Rich pulled back and gave him a sad smile. "Erin's funeral," he corrected.

Duncan nodded. "God, you're huge," he commented before he could stop himself. Now that he was so close he had a real chance to see how Rich had changed.

Tessa, dying as an adult, had merely aged. Her blonde hair had streaks of platinum, her skin was a little wrinkled. Rich had not only aged into a man, making his childish features more rugged and angular. He also seemed to have gone through a growth spurt, shooting him up until he was a fraction taller than Duncan.

"I tell the kids it's because I ate my veggies."

"There you two are," Tessa said from the doorway. "Dinner will be ready in a few minutes."

"Need help?" Rich offered.


The three went out to the kitchen and fell into familiar roles getting dinner ready. Duncan sat quietly during the meal, trying to sort out all the conflicting memories in his head. He could remember his first death in 1627, but he also remembered begging his father to borrow his car in 1967. Hadn't he proposed to Tessa in 1993? He was sure he had. Then why did he remember marrying her in 1974? He was immortal and so was Rich. Why didn't he feel Rich's presence and how did Rich manage to have three kids?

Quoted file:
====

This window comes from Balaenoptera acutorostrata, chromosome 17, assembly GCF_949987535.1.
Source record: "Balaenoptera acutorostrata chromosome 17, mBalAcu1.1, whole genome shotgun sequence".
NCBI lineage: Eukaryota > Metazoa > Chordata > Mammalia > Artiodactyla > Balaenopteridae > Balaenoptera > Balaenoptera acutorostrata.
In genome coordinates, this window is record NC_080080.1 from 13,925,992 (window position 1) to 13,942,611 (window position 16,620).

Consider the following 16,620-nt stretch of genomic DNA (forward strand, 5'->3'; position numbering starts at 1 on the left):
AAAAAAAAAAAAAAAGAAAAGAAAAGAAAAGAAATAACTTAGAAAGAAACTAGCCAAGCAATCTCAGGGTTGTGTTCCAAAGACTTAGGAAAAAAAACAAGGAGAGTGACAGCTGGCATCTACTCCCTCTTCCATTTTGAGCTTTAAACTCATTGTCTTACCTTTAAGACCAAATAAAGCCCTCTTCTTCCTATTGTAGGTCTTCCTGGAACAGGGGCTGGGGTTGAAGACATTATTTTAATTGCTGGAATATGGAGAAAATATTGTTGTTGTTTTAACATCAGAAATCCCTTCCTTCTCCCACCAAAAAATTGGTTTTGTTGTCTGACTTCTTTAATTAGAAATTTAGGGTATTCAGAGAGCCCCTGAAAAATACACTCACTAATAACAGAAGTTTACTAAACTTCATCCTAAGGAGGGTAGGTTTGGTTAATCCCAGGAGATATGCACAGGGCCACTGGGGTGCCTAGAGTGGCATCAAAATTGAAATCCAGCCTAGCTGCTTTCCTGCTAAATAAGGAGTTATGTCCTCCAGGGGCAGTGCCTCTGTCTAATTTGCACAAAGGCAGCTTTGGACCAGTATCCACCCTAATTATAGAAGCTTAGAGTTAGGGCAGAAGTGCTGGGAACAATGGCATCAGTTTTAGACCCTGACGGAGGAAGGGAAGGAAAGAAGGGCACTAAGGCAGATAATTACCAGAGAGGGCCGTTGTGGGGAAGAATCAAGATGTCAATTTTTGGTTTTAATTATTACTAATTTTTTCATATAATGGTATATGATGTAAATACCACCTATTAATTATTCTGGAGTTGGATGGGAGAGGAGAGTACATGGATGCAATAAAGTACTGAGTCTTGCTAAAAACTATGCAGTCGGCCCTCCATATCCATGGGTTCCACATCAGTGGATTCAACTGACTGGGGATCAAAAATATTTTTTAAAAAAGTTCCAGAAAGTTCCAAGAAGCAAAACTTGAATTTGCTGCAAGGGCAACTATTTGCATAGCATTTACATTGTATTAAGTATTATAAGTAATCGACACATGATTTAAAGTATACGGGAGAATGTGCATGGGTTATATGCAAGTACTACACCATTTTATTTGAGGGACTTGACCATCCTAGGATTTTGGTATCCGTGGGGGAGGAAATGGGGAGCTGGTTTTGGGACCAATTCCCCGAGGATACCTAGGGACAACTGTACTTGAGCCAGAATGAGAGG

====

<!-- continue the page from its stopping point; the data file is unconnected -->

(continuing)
"Are you sure you're alright?" Tessa asked him in hushed French while Rich settled an accusation of garlic bread favoritism.

"Head ache," he lied.

"Are you sure that's all?"

"I'll be fine by tomorrow."

She nodded, accepting the answer.

The next few hours were spent listening to the jumbled, rambling stories of six year old twins and watching the taped step-dancing recital of the oldest. Once the stories had been laughed at and the recital applauded, Rich announced it was time for the kids to go to bed.

"Me, too?" Caris asked.

"You, too," Rich answered with no room for argument. The kids said their goodnights and then the four disappeared into the bedroom.

Tessa snuggled into Duncan's chest from her seat on the couch. "Caris is mad," she said. "She misses her mother."